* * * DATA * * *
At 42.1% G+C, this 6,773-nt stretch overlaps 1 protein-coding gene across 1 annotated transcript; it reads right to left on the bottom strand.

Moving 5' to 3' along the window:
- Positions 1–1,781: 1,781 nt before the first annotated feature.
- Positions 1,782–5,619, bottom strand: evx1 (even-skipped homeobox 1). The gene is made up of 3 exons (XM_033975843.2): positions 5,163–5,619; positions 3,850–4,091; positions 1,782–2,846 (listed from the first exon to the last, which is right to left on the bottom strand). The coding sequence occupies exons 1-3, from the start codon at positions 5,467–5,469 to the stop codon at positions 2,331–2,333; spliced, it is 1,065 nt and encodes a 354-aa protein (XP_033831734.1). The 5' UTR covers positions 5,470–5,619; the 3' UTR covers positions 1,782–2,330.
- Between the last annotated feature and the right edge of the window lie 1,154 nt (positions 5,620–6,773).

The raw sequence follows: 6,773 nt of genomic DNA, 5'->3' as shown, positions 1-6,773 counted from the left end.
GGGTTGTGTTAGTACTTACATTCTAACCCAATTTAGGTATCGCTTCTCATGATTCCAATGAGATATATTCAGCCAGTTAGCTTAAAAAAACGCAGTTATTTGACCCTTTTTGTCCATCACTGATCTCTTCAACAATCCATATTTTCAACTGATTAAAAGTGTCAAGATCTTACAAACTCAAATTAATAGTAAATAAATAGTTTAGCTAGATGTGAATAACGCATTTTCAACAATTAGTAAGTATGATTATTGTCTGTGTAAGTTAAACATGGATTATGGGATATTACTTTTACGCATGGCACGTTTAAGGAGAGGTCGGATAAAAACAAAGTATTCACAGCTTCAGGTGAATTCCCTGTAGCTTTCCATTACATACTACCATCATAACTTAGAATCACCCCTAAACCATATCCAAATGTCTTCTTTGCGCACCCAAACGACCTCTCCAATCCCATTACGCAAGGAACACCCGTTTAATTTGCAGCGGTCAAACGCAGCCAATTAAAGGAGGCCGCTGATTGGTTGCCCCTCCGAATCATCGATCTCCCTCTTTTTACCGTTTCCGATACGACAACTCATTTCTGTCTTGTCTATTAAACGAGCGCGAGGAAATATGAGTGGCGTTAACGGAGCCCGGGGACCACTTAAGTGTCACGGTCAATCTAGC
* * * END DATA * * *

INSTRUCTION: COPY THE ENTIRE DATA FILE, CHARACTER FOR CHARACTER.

At 42.1% G+C, this 6,773-nt stretch overlaps 1 protein-coding gene across 1 annotated transcript; it reads right to left on the bottom strand.

Moving 5' to 3' along the window:
- Positions 1–1,781: 1,781 nt before the first annotated feature.
- Positions 1,782–5,619, bottom strand: evx1 (even-skipped homeobox 1). The gene is made up of 3 exons (XM_033975843.2): positions 5,163–5,619; positions 3,850–4,091; positions 1,782–2,846 (listed from the first exon to the last, which is right to left on the bottom strand). The coding sequence occupies exons 1-3, from the start codon at positions 5,467–5,469 to the stop codon at positions 2,331–2,333; spliced, it is 1,065 nt and encodes a 354-aa protein (XP_033831734.1). The 5' UTR covers positions 5,470–5,619; the 3' UTR covers positions 1,782–2,330.
- Between the last annotated feature and the right edge of the window lie 1,154 nt (positions 5,620–6,773).

The raw sequence follows: 6,773 nt of genomic DNA, 5'->3' as shown, positions 1-6,773 counted from the left end.
GGGTTGTGTTAGTACTTACATTCTAACCCAATTTAGGTATCGCTTCTCATGATTCCAATGAGATATATTCAGCCAGTTAGCTTAAAAAAACGCAGTTATTTGACCCTTTTTGTCCATCACTGATCTCTTCAACAATCCATATTTTCAACTGATTAAAAGTGTCAAGATCTTACAAACTCAAATTAATAGTAAATAAATAGTTTAGCTAGATGTGAATAACGCATTTTCAACAATTAGTAAGTATGATTATTGTCTGTGTAAGTTAAACATGGATTATGGGATATTACTTTTACGCATGGCACGTTTAAGGAGAGGTCGGATAAAAACAAAGTATTCACAGCTTCAGGTGAATTCCCTGTAGCTTTCCATTACATACTACCATCATAACTTAGAATCACCCCTAAACCATATCCAAATGTCTTCTTTGCGCACCCAAACGACCTCTCCAATCCCATTACGCAAGGAACACCCGTTTAATTTGCAGCGGTCAAACGCAGCCAATTAAAGGAGGCCGCTGATTGGTTGCCCCTCCGAATCATCGATCTCCCTCTTTTTACCGTTTCCGATACGACAACTCATTTCTGTCTTGTCTATTAAACGAGCGCGAGGAAATATGAGTGGCGTTAACGGAGCCCGGGGACCACTTAAGTGTCACGGTCAATCTAGC